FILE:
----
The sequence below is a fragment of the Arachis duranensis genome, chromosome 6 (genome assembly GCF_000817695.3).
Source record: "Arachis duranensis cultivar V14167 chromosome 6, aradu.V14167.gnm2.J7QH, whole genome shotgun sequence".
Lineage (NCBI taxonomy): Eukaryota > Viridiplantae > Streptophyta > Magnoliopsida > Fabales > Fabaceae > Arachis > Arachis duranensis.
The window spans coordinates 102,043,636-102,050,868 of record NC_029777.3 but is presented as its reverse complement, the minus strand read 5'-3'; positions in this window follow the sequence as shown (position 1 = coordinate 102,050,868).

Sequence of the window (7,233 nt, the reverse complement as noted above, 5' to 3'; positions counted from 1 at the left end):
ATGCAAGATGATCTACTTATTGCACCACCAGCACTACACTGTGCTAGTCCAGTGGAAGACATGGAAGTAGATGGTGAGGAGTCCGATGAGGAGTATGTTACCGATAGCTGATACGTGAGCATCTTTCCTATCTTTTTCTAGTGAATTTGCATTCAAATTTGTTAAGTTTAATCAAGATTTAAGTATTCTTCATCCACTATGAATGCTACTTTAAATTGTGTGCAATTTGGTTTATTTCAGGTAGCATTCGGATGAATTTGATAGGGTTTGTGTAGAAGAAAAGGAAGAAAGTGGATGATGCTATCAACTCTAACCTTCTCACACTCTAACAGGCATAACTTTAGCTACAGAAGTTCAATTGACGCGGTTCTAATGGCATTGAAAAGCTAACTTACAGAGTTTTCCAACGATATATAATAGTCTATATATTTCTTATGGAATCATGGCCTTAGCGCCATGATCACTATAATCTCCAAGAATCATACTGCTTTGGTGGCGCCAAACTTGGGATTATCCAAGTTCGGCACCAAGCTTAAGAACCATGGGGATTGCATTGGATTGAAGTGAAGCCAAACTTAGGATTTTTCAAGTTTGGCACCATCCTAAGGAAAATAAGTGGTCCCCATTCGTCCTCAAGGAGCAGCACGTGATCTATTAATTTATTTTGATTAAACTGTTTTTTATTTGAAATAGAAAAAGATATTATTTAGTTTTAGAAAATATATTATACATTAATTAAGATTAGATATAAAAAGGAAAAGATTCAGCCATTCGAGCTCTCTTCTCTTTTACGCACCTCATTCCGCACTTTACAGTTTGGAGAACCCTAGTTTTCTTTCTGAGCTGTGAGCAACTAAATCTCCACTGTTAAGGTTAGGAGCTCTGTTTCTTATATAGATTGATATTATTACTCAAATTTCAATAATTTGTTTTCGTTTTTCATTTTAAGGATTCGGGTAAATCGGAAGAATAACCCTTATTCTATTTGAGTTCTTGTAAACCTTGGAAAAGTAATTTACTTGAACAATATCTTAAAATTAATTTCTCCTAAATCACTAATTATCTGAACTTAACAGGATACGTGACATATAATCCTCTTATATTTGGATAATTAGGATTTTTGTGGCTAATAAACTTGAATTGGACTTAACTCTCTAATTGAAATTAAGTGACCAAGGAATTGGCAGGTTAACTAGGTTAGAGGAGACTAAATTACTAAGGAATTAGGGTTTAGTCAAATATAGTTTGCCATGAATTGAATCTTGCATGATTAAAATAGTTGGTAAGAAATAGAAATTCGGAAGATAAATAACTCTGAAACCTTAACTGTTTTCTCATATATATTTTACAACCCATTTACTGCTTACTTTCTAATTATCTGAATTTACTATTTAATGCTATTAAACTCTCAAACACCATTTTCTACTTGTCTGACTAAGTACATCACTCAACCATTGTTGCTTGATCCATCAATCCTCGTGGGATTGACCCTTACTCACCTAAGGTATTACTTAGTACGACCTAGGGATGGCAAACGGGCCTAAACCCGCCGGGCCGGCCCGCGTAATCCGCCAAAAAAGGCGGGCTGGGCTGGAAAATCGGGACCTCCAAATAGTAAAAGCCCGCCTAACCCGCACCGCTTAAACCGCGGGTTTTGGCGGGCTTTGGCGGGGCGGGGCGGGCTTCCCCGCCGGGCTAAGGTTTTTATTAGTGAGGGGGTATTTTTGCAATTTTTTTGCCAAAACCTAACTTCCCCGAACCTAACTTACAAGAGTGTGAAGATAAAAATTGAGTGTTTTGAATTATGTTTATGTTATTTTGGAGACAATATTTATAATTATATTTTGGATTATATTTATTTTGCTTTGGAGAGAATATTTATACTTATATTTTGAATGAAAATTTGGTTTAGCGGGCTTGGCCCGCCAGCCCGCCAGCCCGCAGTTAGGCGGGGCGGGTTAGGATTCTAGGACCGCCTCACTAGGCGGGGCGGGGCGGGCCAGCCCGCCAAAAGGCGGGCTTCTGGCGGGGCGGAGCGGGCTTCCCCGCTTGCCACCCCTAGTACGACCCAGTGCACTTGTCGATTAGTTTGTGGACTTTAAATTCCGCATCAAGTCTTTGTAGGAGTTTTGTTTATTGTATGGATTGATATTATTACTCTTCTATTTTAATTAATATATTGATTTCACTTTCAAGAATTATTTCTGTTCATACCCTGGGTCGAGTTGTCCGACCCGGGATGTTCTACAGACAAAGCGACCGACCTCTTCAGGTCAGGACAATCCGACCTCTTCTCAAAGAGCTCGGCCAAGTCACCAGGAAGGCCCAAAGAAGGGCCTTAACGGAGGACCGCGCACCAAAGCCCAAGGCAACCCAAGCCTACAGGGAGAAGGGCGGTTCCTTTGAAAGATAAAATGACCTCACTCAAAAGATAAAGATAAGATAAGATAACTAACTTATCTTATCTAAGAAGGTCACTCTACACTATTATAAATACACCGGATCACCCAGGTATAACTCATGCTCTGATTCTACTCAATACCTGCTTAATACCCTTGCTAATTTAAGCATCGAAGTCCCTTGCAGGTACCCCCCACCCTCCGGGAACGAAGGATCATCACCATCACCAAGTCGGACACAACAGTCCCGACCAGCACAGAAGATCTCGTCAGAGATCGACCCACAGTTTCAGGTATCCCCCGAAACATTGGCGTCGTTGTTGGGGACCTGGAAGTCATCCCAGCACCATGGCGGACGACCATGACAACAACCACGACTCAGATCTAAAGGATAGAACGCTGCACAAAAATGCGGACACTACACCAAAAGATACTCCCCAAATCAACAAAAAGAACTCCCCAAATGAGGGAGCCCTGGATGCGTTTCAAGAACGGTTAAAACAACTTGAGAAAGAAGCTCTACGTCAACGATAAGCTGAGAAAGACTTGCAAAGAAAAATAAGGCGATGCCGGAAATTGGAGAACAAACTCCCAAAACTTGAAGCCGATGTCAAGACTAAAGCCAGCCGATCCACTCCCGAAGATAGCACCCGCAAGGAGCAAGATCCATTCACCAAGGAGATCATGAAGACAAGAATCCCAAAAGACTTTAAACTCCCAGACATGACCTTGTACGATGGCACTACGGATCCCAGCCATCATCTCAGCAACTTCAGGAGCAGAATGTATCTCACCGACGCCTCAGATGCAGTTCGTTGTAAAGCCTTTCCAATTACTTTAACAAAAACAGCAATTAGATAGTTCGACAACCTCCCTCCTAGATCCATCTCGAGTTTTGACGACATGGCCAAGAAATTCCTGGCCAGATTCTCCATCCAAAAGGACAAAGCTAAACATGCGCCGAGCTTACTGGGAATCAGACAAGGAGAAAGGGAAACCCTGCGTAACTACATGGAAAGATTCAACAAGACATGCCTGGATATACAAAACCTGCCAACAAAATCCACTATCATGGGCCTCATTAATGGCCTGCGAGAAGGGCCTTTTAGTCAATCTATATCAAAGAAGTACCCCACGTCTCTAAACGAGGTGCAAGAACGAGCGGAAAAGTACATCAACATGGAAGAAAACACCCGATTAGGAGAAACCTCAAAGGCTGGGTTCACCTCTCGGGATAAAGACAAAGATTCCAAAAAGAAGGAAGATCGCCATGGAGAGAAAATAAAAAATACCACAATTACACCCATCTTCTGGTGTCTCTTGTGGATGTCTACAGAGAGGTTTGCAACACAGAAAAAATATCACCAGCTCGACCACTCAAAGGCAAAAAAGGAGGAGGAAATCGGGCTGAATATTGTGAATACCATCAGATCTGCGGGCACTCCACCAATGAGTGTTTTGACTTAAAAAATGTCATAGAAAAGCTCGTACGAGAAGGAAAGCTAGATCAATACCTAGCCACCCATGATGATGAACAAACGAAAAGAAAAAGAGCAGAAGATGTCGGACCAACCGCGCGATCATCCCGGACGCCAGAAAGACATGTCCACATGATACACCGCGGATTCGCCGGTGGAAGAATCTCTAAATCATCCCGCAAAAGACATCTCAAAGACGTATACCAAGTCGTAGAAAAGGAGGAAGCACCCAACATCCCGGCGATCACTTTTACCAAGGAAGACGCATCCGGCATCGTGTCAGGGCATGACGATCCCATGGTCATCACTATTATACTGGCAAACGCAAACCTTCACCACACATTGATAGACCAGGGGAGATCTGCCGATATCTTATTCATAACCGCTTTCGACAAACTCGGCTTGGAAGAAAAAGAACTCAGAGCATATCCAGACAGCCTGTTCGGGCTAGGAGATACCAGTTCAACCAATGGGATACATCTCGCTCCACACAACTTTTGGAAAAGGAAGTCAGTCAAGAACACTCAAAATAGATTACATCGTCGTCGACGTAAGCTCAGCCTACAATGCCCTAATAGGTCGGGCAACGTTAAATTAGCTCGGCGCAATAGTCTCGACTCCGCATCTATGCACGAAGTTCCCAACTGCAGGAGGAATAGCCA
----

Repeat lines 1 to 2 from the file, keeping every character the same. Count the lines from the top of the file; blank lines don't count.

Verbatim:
The sequence below is a fragment of the Arachis duranensis genome, chromosome 6 (genome assembly GCF_000817695.3).
Source record: "Arachis duranensis cultivar V14167 chromosome 6, aradu.V14167.gnm2.J7QH, whole genome shotgun sequence".